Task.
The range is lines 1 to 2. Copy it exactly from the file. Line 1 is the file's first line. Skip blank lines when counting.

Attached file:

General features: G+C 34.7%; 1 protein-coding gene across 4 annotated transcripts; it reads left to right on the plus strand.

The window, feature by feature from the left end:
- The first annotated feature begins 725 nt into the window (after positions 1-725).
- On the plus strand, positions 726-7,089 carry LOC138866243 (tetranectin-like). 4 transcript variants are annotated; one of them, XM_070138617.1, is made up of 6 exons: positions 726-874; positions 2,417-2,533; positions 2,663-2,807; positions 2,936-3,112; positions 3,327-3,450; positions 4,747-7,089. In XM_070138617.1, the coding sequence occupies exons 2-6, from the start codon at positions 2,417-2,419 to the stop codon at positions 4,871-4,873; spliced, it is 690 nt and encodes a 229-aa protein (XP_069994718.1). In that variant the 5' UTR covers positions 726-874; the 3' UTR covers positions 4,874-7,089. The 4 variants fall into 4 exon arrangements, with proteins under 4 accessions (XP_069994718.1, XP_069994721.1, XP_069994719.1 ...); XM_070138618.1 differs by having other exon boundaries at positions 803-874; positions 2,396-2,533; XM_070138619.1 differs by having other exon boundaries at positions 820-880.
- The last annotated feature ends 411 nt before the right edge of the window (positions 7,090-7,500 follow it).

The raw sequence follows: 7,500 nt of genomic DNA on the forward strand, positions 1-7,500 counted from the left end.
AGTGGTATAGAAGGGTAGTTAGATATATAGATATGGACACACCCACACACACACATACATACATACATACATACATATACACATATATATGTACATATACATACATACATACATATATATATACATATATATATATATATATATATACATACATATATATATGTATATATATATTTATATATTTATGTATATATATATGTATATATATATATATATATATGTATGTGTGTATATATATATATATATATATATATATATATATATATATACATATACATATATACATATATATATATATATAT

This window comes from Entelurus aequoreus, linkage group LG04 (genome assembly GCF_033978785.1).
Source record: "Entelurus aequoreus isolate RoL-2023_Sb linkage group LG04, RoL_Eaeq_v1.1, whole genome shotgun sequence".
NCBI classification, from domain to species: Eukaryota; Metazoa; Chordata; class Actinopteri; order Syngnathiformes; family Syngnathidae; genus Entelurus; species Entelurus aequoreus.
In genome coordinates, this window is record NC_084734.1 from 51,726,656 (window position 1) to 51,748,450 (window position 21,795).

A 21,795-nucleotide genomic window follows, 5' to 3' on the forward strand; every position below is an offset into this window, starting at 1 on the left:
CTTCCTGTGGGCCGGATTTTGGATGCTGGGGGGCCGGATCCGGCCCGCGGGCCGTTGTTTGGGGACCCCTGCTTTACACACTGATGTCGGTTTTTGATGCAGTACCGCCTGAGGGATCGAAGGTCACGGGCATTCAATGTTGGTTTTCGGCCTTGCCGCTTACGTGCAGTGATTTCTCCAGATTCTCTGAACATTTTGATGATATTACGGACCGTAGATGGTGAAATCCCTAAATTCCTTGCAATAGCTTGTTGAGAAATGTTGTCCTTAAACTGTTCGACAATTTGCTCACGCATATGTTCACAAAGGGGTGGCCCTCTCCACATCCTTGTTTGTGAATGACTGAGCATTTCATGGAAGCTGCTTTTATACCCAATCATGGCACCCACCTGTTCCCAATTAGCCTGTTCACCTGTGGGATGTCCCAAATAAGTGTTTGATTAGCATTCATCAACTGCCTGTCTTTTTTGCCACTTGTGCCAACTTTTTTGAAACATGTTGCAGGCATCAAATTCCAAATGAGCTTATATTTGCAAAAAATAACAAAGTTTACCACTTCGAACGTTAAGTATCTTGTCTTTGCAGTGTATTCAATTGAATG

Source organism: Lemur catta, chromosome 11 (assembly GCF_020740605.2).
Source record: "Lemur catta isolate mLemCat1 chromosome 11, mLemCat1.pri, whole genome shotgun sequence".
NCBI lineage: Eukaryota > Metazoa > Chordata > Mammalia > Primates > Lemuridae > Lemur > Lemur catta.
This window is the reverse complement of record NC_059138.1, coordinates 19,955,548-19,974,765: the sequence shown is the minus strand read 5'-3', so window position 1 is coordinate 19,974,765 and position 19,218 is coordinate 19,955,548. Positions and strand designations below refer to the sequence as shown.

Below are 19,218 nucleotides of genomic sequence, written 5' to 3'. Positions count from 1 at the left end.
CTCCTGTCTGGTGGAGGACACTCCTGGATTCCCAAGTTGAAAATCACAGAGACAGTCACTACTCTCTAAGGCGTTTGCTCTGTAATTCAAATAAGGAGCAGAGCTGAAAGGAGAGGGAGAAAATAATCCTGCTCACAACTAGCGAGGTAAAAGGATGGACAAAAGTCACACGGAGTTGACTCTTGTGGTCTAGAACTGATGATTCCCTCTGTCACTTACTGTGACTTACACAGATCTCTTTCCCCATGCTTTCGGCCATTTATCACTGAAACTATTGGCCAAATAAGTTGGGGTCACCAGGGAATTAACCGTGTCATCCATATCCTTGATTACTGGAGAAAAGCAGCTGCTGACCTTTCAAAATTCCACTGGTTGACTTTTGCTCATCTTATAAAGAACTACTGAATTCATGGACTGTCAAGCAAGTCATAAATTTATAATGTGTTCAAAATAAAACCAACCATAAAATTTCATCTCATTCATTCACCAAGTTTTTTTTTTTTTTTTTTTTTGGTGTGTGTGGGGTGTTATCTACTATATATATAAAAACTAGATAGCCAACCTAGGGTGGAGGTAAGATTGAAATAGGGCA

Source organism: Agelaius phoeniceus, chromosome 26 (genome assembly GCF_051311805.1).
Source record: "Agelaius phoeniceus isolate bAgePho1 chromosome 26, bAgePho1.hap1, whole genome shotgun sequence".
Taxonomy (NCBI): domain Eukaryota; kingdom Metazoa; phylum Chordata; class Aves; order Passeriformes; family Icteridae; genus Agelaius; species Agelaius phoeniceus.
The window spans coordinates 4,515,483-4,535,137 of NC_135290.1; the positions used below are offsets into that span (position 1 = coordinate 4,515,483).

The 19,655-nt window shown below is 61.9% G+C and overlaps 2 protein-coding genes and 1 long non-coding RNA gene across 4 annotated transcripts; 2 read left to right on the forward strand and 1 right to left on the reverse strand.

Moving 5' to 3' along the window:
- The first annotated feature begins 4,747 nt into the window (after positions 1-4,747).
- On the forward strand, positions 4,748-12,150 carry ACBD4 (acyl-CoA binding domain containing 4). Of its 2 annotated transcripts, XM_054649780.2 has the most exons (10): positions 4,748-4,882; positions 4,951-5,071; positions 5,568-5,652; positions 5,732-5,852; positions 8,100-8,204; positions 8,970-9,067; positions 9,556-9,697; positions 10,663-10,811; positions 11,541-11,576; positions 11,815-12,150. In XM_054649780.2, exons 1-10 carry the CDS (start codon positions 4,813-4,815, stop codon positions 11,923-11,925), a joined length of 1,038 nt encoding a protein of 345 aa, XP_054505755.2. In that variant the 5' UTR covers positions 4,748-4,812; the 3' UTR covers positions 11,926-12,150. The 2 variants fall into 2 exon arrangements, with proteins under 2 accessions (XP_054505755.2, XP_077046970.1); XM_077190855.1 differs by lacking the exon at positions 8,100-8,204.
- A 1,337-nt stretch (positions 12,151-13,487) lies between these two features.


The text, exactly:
General features: G+C 34.7%; 1 protein-coding gene across 4 annotated transcripts; it reads left to right on the plus strand.

The window, feature by feature from the left end: